Fermat's Little TheoremFermat's little theorem states that for an integer, n, and a prime, p, that does not divide n, n^{p1} = 1 (mod p). For example, for p = 5, 2^{4} = 16 and 16 = 1 (mod 5) 3^{4} = 81 and 81 = 1 (mod 5) 4^{4} = 256 and 256 = 1 (mod 5) 6^{4} = 1296 and 1296 = 1 (mod 5) etc. See Fermat's Little Theorem and its links (especially its interactive modular arithmetic table) for an introduction and proof. Notation note: ap means that p divides a. For a more advanced discussion and additional proofs, see How to Discover the Statement and Two Proofs of Fermat's Little Theorem.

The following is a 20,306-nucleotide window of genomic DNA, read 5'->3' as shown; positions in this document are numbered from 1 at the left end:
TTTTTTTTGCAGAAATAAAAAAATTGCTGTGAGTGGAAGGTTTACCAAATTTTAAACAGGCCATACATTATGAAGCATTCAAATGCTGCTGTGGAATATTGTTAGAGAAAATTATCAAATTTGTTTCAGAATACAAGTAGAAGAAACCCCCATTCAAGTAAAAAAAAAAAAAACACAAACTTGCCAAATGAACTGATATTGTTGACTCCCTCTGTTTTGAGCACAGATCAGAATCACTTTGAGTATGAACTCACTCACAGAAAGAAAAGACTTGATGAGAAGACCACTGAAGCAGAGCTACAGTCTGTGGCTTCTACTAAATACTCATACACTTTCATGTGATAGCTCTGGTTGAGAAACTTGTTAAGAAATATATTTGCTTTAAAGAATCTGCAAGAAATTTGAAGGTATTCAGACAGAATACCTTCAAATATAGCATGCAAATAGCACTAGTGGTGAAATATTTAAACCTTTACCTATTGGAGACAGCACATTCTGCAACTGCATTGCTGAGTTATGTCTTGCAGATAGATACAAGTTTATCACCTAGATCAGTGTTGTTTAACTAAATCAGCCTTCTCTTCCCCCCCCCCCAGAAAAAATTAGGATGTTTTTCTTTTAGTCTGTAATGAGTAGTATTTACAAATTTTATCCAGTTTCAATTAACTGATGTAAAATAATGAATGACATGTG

Translations of mathematical formulas for web display were created by tex4ht.